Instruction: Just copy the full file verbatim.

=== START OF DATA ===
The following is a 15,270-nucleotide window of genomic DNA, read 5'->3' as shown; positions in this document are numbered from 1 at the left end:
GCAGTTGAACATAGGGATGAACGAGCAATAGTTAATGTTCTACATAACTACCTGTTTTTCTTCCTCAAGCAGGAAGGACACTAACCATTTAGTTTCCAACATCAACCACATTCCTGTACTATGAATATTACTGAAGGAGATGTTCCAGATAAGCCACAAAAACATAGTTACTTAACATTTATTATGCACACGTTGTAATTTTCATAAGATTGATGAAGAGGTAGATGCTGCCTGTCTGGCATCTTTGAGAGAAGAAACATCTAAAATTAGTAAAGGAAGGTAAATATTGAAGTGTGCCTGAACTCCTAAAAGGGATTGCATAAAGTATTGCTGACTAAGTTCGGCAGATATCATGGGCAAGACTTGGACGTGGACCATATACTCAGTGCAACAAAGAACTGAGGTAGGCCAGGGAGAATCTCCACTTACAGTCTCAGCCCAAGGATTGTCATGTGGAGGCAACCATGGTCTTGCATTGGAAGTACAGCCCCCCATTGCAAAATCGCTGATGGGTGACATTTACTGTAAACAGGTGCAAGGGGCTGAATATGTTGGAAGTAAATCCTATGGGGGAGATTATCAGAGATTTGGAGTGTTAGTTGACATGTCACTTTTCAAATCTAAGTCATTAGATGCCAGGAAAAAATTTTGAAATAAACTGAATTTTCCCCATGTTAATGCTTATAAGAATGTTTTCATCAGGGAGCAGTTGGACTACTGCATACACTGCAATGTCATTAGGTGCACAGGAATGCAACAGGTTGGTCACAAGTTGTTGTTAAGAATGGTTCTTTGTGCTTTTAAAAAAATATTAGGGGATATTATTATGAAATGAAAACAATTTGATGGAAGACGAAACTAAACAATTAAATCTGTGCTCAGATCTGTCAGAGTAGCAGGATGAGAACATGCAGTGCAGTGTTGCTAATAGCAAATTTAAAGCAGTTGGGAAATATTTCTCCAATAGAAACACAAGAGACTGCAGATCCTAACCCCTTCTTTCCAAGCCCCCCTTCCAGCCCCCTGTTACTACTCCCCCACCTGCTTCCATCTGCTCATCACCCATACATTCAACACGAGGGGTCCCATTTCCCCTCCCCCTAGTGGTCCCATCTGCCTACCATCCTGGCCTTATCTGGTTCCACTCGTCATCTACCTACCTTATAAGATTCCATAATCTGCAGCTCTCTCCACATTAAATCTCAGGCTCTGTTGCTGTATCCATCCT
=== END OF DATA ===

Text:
The following is a 15,270-nucleotide window of genomic DNA, read 5'->3' as shown; positions in this document are numbered from 1 at the left end:
GCAGTTGAACATAGGGATGAACGAGCAATAGTTAATGTTCTACATAACTACCTGTTTTTCTTCCTCAAGCAGGAAGGACACTAACCATTTAGTTTCCAACATCAACCACATTCCTGTACTATGAATATTACTGAAGGAGATGTTCCAGATAAGCCACAAAAACATAGTTACTTAACATTTATTATGCACACGTTGTAATTTTCATAAGATTGATGAAGAGGTAGATGCTGCCTGTCTGGCATCTTTGAGAGAAGAAACATCTAAAATTAGTAAAGGAAGGTAAATATTGAAGTGTGCCTGAACTCCTAAAAGGGATTGCATAAAGTATTGCTGACTAAGTTCGGCAGATATCATGGGCAAGACTTGGACGTGGACCATATACTCAGTGCAACAAAGAACTGAGGTAGGCCAGGGAGAATCTCCACTTACAGTCTCAGCCCAAGGATTGTCATGTGGAGGCAACCATGGTCTTGCATTGGAAGTACAGCCCCCCATTGCAAAATCGCTGATGGGTGACATTTACTGTAAACAGGTGCAAGGGGCTGAATATGTTGGAAGTAAATCCTATGGGGGAGATTATCAGAGATTTGGAGTGTTAGTTGACATGTCACTTTTCAAATCTAAGTCATTAGATGCCAGGAAAAAATTTTGAAATAAACTGAATTTTCCCCATGTTAATGCTTATAAGAATGTTTTCATCAGGGAGCAGTTGGACTACTGCATACACTGCAATGTCATTAGGTGCACAGGAATGCAACAGGTTGGTCACAAGTTGTTGTTAAGAATGGTTCTTTGTGCTTTTAAAAAAATATTAGGGGATATTATTATGAAATGAAAACAATTTGATGGAAGACGAAACTAAACAATTAAATCTGTGCTCAGATCTGTCAGAGTAGCAGGATGAGAACATGCAGTGCAGTGTTGCTAATAGCAAATTTAAAGCAGTTGGGAAATATTTCTCCAATAGAAACACAAGAGACTGCAGATCCTAACCCCTTCTTTCCAAGCCCCCCTTCCAGCCCCCTGTTACTACTCCCCCACCTGCTTCCATCTGCTCATCACCCATACATTCAACACGAGGGGTCCCATTTCCCCTCCCCCTAGTGGTCCCATCTGCCTACCATCCTGGCCTTATCTGGTTCCACTCGTCATCTACCTACCTTATAAGATTCCATAATCTGCAGCTCTCTCCACATTAAATCTCAGGCTCTGTTGCTGTATCCATCCT